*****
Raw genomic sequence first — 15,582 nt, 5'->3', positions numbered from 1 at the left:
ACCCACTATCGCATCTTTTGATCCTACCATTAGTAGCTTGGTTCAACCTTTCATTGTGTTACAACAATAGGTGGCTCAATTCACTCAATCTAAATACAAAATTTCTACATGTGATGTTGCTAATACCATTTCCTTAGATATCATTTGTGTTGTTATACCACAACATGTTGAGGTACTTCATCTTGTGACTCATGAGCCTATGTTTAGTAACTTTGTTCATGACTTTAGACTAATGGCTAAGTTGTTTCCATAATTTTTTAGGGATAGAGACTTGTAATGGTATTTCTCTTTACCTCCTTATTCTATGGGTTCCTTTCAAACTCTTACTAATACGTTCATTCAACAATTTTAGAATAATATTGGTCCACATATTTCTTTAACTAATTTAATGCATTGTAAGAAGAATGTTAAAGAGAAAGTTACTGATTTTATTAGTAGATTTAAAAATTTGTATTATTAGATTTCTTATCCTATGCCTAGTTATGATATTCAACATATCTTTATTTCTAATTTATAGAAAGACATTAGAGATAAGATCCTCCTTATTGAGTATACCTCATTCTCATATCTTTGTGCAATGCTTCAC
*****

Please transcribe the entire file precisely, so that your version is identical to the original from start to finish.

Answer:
Raw genomic sequence first — 15,582 nt, 5'->3', positions numbered from 1 at the left:
ACCCACTATCGCATCTTTTGATCCTACCATTAGTAGCTTGGTTCAACCTTTCATTGTGTTACAACAATAGGTGGCTCAATTCACTCAATCTAAATACAAAATTTCTACATGTGATGTTGCTAATACCATTTCCTTAGATATCATTTGTGTTGTTATACCACAACATGTTGAGGTACTTCATCTTGTGACTCATGAGCCTATGTTTAGTAACTTTGTTCATGACTTTAGACTAATGGCTAAGTTGTTTCCATAATTTTTTAGGGATAGAGACTTGTAATGGTATTTCTCTTTACCTCCTTATTCTATGGGTTCCTTTCAAACTCTTACTAATACGTTCATTCAACAATTTTAGAATAATATTGGTCCACATATTTCTTTAACTAATTTAATGCATTGTAAGAAGAATGTTAAAGAGAAAGTTACTGATTTTATTAGTAGATTTAAAAATTTGTATTATTAGATTTCTTATCCTATGCCTAGTTATGATATTCAACATATCTTTATTTCTAATTTATAGAAAGACATTAGAGATAAGATCCTCCTTATTGAGTATACCTCATTCTCATATCTTTGTGCAATGCTTCAC